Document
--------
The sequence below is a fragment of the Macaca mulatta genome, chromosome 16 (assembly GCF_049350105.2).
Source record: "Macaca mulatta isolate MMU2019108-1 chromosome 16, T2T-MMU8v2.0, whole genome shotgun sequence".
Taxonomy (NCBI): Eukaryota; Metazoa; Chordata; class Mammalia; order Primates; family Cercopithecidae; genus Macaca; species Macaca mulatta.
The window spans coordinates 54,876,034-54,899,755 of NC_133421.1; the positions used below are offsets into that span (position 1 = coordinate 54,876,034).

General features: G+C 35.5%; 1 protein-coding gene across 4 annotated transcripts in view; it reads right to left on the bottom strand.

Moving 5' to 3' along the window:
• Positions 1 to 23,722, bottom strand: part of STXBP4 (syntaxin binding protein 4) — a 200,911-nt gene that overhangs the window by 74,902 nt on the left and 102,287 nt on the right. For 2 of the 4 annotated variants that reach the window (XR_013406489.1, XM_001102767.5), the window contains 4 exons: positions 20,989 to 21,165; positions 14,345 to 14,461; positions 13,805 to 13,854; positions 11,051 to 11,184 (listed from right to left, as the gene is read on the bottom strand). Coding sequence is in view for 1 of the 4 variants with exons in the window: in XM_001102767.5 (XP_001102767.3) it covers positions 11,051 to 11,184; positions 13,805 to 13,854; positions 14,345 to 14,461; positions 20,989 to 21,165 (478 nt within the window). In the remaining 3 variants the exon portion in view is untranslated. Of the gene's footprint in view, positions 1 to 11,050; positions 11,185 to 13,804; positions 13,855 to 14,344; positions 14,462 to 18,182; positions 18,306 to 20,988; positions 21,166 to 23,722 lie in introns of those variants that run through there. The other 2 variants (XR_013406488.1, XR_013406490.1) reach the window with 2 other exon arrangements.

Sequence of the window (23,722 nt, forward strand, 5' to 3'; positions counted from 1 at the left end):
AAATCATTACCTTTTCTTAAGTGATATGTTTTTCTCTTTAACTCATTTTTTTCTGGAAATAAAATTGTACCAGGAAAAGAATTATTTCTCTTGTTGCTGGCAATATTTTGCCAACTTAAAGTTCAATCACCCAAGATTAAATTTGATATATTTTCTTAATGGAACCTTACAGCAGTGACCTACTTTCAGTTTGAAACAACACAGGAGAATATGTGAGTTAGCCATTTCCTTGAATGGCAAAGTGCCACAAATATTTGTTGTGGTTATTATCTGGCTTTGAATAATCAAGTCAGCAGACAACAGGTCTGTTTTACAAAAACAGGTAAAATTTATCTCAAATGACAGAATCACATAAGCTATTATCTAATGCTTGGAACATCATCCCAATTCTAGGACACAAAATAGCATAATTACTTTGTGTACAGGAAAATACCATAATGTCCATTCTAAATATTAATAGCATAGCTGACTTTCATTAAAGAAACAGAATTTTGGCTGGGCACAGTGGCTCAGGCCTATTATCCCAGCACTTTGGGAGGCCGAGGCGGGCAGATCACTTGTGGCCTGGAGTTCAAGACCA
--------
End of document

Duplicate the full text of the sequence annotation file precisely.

The sequence below is a fragment of the Macaca mulatta genome, chromosome 16 (assembly GCF_049350105.2).
Source record: "Macaca mulatta isolate MMU2019108-1 chromosome 16, T2T-MMU8v2.0, whole genome shotgun sequence".
Taxonomy (NCBI): Eukaryota; Metazoa; Chordata; class Mammalia; order Primates; family Cercopithecidae; genus Macaca; species Macaca mulatta.
The window spans coordinates 54,876,034-54,899,755 of NC_133421.1; the positions used below are offsets into that span (position 1 = coordinate 54,876,034).

General features: G+C 35.5%; 1 protein-coding gene across 4 annotated transcripts in view; it reads right to left on the bottom strand.

Moving 5' to 3' along the window:
• Positions 1 to 23,722, bottom strand: part of STXBP4 (syntaxin binding protein 4) — a 200,911-nt gene that overhangs the window by 74,902 nt on the left and 102,287 nt on the right. For 2 of the 4 annotated variants that reach the window (XR_013406489.1, XM_001102767.5), the window contains 4 exons: positions 20,989 to 21,165; positions 14,345 to 14,461; positions 13,805 to 13,854; positions 11,051 to 11,184 (listed from right to left, as the gene is read on the bottom strand). Coding sequence is in view for 1 of the 4 variants with exons in the window: in XM_001102767.5 (XP_001102767.3) it covers positions 11,051 to 11,184; positions 13,805 to 13,854; positions 14,345 to 14,461; positions 20,989 to 21,165 (478 nt within the window). In the remaining 3 variants the exon portion in view is untranslated. Of the gene's footprint in view, positions 1 to 11,050; positions 11,185 to 13,804; positions 13,855 to 14,344; positions 14,462 to 18,182; positions 18,306 to 20,988; positions 21,166 to 23,722 lie in introns of those variants that run through there. The other 2 variants (XR_013406488.1, XR_013406490.1) reach the window with 2 other exon arrangements.

Sequence of the window (23,722 nt, forward strand, 5' to 3'; positions counted from 1 at the left end):
AAATCATTACCTTTTCTTAAGTGATATGTTTTTCTCTTTAACTCATTTTTTTCTGGAAATAAAATTGTACCAGGAAAAGAATTATTTCTCTTGTTGCTGGCAATATTTTGCCAACTTAAAGTTCAATCACCCAAGATTAAATTTGATATATTTTCTTAATGGAACCTTACAGCAGTGACCTACTTTCAGTTTGAAACAACACAGGAGAATATGTGAGTTAGCCATTTCCTTGAATGGCAAAGTGCCACAAATATTTGTTGTGGTTATTATCTGGCTTTGAATAATCAAGTCAGCAGACAACAGGTCTGTTTTACAAAAACAGGTAAAATTTATCTCAAATGACAGAATCACATAAGCTATTATCTAATGCTTGGAACATCATCCCAATTCTAGGACACAAAATAGCATAATTACTTTGTGTACAGGAAAATACCATAATGTCCATTCTAAATATTAATAGCATAGCTGACTTTCATTAAAGAAACAGAATTTTGGCTGGGCACAGTGGCTCAGGCCTATTATCCCAGCACTTTGGGAGGCCGAGGCGGGCAGATCACTTGTGGCCTGGAGTTCAAGACCA